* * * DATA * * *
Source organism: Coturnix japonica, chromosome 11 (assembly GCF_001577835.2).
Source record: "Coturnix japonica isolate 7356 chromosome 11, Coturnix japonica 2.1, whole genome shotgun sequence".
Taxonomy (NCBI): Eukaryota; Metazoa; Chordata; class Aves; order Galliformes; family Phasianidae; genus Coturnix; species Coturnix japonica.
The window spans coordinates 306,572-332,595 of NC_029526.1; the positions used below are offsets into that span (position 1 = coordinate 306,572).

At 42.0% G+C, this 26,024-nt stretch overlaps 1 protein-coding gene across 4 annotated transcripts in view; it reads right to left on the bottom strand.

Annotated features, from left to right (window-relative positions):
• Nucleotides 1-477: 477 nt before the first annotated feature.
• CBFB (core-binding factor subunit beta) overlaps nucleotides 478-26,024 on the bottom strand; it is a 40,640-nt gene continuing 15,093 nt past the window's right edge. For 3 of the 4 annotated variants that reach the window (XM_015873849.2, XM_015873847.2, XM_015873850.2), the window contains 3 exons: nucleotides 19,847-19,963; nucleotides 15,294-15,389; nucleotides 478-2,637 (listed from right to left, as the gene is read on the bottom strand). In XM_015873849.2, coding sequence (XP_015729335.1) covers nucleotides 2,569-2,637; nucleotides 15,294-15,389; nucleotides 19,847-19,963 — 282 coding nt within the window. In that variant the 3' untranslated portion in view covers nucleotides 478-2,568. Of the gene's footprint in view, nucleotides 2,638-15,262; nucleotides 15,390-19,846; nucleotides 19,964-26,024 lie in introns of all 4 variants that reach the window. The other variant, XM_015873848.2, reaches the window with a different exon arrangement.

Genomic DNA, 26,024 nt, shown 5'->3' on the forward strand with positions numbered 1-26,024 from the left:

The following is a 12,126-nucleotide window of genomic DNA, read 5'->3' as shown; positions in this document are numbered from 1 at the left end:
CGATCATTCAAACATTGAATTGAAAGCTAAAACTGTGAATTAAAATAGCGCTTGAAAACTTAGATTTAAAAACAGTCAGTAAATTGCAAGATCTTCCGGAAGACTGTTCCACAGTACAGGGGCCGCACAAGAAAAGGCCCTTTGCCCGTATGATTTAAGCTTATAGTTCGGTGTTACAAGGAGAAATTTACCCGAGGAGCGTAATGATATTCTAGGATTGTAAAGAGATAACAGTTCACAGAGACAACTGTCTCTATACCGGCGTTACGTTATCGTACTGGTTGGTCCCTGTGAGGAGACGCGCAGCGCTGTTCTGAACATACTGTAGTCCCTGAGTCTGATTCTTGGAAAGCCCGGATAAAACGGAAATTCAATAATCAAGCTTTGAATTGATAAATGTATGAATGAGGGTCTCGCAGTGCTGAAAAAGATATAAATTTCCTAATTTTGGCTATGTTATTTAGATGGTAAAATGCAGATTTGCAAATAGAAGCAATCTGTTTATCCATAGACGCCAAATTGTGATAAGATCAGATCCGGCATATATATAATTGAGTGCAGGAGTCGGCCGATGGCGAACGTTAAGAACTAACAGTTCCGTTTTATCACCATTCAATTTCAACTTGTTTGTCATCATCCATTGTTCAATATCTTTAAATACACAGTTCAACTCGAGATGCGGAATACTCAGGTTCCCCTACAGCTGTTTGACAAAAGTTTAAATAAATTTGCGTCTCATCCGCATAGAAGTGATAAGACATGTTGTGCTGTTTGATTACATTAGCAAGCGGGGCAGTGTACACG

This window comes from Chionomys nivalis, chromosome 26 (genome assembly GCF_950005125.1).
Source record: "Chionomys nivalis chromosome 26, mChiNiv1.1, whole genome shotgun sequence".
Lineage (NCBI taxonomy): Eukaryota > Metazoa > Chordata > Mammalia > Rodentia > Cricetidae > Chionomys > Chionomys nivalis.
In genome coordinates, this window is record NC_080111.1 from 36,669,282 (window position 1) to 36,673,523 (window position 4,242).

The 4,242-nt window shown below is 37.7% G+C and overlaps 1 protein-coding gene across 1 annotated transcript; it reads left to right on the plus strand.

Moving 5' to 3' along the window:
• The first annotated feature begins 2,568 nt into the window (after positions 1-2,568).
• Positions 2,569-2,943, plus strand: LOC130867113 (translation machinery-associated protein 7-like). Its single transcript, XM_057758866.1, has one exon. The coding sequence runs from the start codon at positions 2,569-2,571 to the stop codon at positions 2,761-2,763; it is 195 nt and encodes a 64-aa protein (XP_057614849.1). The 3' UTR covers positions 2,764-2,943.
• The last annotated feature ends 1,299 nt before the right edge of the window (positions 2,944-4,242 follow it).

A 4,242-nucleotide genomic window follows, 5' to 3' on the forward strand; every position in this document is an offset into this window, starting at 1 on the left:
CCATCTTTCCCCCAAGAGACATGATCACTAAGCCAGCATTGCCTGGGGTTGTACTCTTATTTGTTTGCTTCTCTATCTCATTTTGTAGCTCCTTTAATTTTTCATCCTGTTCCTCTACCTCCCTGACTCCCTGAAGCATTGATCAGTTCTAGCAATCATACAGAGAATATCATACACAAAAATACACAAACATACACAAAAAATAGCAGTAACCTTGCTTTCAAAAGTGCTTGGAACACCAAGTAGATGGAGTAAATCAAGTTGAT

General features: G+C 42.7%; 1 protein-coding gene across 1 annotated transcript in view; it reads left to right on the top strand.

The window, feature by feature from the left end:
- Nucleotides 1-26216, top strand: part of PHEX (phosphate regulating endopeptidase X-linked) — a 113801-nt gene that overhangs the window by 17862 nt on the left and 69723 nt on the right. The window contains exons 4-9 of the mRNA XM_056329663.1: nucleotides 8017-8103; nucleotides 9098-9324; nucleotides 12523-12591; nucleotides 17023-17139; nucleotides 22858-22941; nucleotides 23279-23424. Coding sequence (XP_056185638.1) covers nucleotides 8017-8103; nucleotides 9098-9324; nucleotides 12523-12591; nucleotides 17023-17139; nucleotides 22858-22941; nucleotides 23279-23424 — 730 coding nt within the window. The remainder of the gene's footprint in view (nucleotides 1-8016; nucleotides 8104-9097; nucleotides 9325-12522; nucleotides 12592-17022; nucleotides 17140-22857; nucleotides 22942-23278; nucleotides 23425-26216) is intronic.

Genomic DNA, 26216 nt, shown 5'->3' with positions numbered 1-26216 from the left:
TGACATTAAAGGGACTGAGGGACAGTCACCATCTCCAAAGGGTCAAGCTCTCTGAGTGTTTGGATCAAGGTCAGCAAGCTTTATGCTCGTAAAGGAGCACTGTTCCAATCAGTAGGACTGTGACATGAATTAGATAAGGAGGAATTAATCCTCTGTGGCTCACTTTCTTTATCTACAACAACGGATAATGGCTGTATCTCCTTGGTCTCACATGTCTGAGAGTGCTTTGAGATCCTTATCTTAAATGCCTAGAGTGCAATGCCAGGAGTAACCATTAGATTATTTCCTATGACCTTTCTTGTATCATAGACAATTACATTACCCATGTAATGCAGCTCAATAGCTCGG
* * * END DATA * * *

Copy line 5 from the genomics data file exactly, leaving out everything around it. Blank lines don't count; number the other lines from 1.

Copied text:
At 42.0% G+C, this 26,024-nt stretch overlaps 1 protein-coding gene across 4 annotated transcripts in view; it reads right to left on the bottom strand.